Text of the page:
It was only two days ago that the now-ousted Afghan President Ashraf Ghani assured his country and the world that everything was under control.
His assurances followed those of U.S. President Joe Biden, who said that "300,000 national troops are well equipped to stand up to 75,000 Taliban militants," with intelligence agencies not predicting any imminent collapse.
The only surprise was not that Afghanistan fell to the Islamist terror group, but how rapidly it happened.
While the evacuation of U.S. forces and personnel was due to take another two weeks, the Taliban choose not to wait.
It is still unclear how both presidents were so ignorant that what did happen could happen. Biden promised that "there's going to be no circumstance" for a rerun of the images from the fall of Saigon in April 1975, but the scenes from Kabul gave lie to that vow.
As with Afghanistan, the U.S. departed Vietnam leaving behind a divided state and millions of deaths, including thousands of fallen American soldiers.
The coming months and years will see a plethora of books trying to explain why the U.S. and the rest of the West were so strategically blind.
How could the world's most powerful superpower once again allow itself to become ensnared in a two-decade war of attrition that it ultimately lost?
While for Americans Afghanistan is oceans away, Israel finds itself in a more precarious position.
With Hezbollah to the north and Hamas to the south, the Taliban are just a few border crossings away.
There are those in the U.S. willing to dismiss nearly half a million dead in Afghanistan and Iraq, as well as the $6.4 trillion – an amount equal France's annual GDP – that went up in smoke. While they may assert that "an agreement" will make everything okay, Israel has no such option.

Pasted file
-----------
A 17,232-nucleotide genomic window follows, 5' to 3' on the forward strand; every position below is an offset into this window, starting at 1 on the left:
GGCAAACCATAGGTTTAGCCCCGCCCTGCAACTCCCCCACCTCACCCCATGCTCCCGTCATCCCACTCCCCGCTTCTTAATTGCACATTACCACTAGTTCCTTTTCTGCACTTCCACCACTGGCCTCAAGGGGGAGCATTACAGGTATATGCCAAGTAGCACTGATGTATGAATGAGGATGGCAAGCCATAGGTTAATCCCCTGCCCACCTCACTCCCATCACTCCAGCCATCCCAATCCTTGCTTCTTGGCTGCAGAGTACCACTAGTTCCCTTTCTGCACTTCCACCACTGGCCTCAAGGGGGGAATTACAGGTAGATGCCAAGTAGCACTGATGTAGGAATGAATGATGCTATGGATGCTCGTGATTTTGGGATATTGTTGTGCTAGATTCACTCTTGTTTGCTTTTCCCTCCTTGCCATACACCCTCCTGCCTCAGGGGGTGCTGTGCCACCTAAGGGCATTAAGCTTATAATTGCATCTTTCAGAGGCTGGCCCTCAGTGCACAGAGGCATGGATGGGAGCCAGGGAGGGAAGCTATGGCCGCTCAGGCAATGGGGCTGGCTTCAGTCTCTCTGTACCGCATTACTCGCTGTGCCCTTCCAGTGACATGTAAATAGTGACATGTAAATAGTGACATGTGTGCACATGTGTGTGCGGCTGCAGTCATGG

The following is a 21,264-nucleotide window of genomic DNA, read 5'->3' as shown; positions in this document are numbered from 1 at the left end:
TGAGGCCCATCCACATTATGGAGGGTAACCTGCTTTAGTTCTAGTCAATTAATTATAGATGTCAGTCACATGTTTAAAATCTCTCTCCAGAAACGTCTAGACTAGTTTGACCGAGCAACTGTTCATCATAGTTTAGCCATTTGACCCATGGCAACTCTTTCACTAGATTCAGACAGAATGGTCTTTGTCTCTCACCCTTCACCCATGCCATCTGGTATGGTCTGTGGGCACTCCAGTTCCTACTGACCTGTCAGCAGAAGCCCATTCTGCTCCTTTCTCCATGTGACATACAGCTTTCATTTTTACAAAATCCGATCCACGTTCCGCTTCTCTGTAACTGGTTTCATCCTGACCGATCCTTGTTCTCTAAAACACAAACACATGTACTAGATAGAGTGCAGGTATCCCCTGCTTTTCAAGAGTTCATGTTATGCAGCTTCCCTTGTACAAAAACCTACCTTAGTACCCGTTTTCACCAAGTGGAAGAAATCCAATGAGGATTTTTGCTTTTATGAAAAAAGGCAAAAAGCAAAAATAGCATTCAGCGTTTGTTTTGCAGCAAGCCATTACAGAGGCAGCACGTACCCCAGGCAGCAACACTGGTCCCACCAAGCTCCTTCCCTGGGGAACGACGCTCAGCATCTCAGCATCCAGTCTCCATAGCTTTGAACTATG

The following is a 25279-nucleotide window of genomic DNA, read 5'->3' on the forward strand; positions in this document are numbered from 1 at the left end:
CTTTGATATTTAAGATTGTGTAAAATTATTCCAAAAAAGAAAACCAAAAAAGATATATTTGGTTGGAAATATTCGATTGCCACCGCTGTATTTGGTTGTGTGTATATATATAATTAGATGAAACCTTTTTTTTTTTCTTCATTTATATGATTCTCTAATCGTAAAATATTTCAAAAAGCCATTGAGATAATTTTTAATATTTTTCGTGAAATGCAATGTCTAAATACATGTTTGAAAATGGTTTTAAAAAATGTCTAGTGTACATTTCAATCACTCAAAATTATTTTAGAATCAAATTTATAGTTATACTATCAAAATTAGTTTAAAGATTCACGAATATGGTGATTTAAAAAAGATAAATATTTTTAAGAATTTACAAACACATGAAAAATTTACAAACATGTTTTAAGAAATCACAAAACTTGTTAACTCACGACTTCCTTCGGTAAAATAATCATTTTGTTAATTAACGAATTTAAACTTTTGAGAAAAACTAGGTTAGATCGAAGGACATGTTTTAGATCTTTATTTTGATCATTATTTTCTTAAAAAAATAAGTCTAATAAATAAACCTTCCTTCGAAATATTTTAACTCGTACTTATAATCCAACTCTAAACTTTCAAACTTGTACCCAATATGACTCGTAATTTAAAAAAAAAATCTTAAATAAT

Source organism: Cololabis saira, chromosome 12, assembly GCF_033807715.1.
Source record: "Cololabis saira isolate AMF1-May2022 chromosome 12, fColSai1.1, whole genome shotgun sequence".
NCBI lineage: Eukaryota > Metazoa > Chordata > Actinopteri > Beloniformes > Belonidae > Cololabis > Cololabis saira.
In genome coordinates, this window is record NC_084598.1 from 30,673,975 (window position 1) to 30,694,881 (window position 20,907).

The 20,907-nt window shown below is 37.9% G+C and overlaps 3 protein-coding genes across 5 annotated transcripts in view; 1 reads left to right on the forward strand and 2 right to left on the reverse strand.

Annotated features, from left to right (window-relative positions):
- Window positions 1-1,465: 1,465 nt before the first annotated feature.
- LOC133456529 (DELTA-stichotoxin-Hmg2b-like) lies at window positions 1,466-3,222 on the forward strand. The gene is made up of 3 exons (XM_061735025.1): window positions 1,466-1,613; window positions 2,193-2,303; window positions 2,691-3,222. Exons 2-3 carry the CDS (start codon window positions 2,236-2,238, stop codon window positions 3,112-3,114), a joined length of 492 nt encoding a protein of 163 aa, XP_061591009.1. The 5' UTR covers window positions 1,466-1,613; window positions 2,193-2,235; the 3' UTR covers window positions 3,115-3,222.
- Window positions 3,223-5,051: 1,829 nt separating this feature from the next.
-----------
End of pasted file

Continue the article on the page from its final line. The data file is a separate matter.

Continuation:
Anyone seeking to understand what will now happen to Afghanistan - and probably Iraq in the near future - should take a look at the Gaza Strip as a test case.
The images of Taliban militants marching victoriously through the streets of Kabul will only whet the appetites of their acolytes, wherever they may be.
If they are successful in bringing the world's most powerful nation to its knees, everyone else should be a mere pushover.
This massive geopolitical shift affects Israel directly. There is no need for most Palestinians to support Hamas or Sharia law. All that it takes is one fanatical fundamentalist group with boundless determination, regardless of public support or lack thereof.
With the Taliban defeating the Soviet Union and now the U.S., the implicit conclusion is that without Israel's security control, Ramallah - the West Bank seat of power for the Palestinian Authority - will fall to Hamas much faster than Kabul fell.
This does not mean that Israel now needs to take extreme measures such as annexing the West Bank or increasing its settler presence, both decisions that will prove fatal, but that the country's security establishment must start to think outside the box.
All nations of the West suffered complete strategic blindness to the dangers of the Taliban and Israel must take care that it does not catch it too.